The flood of apathy amongst both the gaming media and gamers themselves in regards to the purpose of E3’s existence this year flowed generously, as the number of leaks and large pre-E3 announcements began to diminish the importance of the yearly press bonanza. Just as it threatened to become irrelevant in the early 2000’s, the traditional pre-show conferences have demonstrated that the big publishers may be great at expensive stage shows, but fail to understand why people actually care about this expo.
Recent years have begun to be less about upcoming games and unveiling new technologies, but instead involve simply more theatre and filler to substantiate the huge investment involved in simply having an E3 presence. The press response to E3 is enormous, regardless of what is announced, so while PR companies attempt to one up each other in the months leading up to June, what is actually pulled out of the bag in most cases is generally either expected or assumed.
That said, there is always usually at least one “big” or “unexpected” announcement offered at each event. Microsoft opened the conference by unveiling the surprisingly versatile “SmartGlass”, and took an extra innovative step by making the technology available across various platforms. Unfortunately for Microsoft, great technology like this tends to fall by the wayside as they struggle to find uses for it that gamers actually want (see the Kinect, for example).
Ubisoft surprised everyone by concluding a generally boring and uneventful showing with their new IP Watch Dogs, an open world hackarama that is almost certain to take out ‘best of show’ by the multitude of silly E3 awards that are handed out by every blog and news site. Cynical thoughts aside, the game actually looks fantastic, namely due to the fact that the large bulk of the preview provided some interesting new game mechanics and a story-dependent integrated co-op.
EA used their stage space to contradict themselves and BioWare, by announcing that SW:TOR was going free to play – one of the first official gasps of defeat by the team of their current financial model. While they were still using the excuse that a limited implementation was mostly to fill the empty lower ranks of the game and encourage subscribers, ultimately they are just attempting to buy some time to figure out a viable system of monetisation. If there was ever a death knell ringing for the traditional subscriber model, it’s now.
In pure Sony style, they used the beginning and the end of their conferences to show the two products they were most lauding. Quantic Dream’s follow up to the critically-acclaimed but largely-disdained Heavy Rain is Beyond: Two Souls, a supernatural “thriller” of sorts. While no gameplay was shown, the demo reel was exceptionally promising in that, unlike Heavy Rain before it, it looked actually interesting. But what blew me away was the stunning demo of The Last of Us, almost the spiritual companion to I Am Alive - one of the most underrated downloadable titles of the past year.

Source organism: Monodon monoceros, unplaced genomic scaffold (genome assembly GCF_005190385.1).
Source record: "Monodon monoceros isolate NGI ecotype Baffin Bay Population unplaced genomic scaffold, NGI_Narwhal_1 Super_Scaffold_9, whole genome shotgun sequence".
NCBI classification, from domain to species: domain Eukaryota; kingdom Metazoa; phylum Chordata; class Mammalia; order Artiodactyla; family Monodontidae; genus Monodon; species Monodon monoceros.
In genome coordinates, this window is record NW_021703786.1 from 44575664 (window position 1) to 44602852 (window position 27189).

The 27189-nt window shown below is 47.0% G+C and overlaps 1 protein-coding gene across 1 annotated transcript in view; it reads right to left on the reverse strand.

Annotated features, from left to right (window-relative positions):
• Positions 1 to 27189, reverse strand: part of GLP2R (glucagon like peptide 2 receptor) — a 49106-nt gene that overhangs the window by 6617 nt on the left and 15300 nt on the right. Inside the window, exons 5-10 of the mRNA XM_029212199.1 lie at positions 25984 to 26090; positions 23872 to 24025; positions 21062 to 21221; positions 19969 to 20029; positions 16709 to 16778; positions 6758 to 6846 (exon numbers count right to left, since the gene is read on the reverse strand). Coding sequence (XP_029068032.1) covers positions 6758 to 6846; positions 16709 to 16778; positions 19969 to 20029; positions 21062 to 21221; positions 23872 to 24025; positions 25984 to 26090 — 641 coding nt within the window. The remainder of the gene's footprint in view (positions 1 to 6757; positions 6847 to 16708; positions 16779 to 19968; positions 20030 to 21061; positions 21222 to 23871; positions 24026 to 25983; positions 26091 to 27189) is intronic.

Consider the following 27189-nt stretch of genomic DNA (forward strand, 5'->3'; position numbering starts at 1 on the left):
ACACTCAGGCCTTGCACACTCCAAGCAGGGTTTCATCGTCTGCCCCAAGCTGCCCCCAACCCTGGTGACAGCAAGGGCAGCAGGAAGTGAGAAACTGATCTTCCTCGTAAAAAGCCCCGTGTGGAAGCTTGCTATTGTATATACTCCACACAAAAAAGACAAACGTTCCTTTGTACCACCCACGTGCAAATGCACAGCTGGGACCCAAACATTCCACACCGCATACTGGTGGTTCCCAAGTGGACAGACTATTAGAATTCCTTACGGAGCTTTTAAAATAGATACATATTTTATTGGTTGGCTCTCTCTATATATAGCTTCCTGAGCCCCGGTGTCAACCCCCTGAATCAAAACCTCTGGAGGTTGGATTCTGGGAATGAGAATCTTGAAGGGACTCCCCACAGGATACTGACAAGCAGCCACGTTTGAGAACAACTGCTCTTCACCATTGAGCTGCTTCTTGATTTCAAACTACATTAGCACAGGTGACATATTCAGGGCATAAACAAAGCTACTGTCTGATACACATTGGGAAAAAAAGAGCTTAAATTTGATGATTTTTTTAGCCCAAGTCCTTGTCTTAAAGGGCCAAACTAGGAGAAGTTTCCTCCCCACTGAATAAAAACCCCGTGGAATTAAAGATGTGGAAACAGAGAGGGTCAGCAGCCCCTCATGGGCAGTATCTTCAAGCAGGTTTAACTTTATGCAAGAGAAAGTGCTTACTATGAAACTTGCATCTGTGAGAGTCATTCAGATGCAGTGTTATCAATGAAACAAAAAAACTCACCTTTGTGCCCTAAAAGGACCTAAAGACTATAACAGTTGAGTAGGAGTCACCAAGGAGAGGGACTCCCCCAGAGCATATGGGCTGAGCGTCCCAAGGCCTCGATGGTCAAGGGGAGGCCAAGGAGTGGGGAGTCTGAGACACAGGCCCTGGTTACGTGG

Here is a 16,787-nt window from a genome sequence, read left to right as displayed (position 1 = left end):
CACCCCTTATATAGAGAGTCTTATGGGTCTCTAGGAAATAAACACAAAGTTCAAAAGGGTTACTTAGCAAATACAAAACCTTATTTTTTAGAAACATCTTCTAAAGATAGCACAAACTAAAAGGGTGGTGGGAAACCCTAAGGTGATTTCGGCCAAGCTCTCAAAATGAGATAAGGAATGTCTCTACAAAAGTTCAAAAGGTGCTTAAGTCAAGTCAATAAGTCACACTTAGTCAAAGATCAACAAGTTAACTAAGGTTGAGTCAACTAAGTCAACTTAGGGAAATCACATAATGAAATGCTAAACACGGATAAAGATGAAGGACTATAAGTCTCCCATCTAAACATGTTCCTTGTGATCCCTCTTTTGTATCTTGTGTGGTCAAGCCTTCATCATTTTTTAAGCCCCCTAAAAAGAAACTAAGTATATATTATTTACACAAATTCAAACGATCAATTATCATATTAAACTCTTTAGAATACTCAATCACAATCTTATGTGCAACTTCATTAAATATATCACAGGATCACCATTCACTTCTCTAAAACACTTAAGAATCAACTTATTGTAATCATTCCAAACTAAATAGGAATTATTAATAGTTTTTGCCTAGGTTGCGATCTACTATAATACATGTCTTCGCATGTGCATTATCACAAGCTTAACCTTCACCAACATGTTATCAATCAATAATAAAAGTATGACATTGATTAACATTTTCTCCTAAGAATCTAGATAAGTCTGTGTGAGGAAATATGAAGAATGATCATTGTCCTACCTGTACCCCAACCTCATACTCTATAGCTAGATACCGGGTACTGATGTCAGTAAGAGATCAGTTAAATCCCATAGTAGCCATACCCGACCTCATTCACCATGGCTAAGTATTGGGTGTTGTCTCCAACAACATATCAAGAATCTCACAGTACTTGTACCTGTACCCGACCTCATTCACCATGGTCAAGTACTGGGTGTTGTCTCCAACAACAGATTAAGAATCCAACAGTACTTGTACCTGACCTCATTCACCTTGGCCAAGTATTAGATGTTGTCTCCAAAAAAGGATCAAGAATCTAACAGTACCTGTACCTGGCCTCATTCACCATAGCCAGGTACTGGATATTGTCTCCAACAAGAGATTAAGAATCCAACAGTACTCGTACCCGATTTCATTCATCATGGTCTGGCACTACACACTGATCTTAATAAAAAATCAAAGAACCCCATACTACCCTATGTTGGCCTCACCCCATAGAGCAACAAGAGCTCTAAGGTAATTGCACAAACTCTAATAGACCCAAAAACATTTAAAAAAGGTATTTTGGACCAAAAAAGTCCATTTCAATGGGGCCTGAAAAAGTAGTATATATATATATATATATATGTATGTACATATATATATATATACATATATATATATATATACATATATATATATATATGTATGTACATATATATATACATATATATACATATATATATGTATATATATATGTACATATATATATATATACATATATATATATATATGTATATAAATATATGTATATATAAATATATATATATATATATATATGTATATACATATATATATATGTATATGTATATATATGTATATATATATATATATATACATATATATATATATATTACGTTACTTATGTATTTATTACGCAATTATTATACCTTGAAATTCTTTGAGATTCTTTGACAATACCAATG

What made The Last of Us so interesting, was the demonstration of Naughty Dog’s ability to make complex situations accessible. While I Am Alive used slow and careful movements to simulate a standoff, Naughty Dog have combined the rule set for its successful Uncharted series to allow seamless movement and contextual controls to meet specific situations. Unfortunately, it’s unknown if the sequence was completely scripted or QTE prompts were removed, but in any case it was up there with Watch Dogs as something to look out for.
Nintendo was, not surprisingly, an uneventful conclusion to a slate of thoroughly ordinary conferences. Since they had already shown their cards by announcing the Wii U at last year’s event, all that had really changed was the design of their controller, which they made a big deal about. Most of the lineup was relatively predictable fare – more Mario (surprise!) more Pikmin, moreRayman. The most disappointing factor in all of this, really, was that as they were the only company to introduce a new console in the past year, you would have thought there would have been a price or release date by now.
Outside of the few interesting announcements, the large majority of this year’s introduction to the show has consisted largely of pre-announced games and more sequels. The sheer lack of effort on the side of the industry’s mega players has been attributed to a few possible factors; such as the impending end of this console’s extended generation, or a period of austerity and downsizing due to a poor global economy. But I feel that, largely, the poor showing by these players is a prime sign of them feeling rudderless and struggling to define a forward direction.
Microsoft and Sony need to start moving past the 360 and the PS3 sooner rather than later. Arbitrarily extending consoles that are approaching end of life removes the capacity for developers to build more expansive game worlds and prevents newer tech, such as the ever-evolving PC and Wii U, from taking advantage of their technology. This isn’t just about graphics or storage, it’s about keeping pace and anticipating the future. Sadly for PC gamers, whether we like it or not, our future is tied to the movements of these slow-marching behemoths.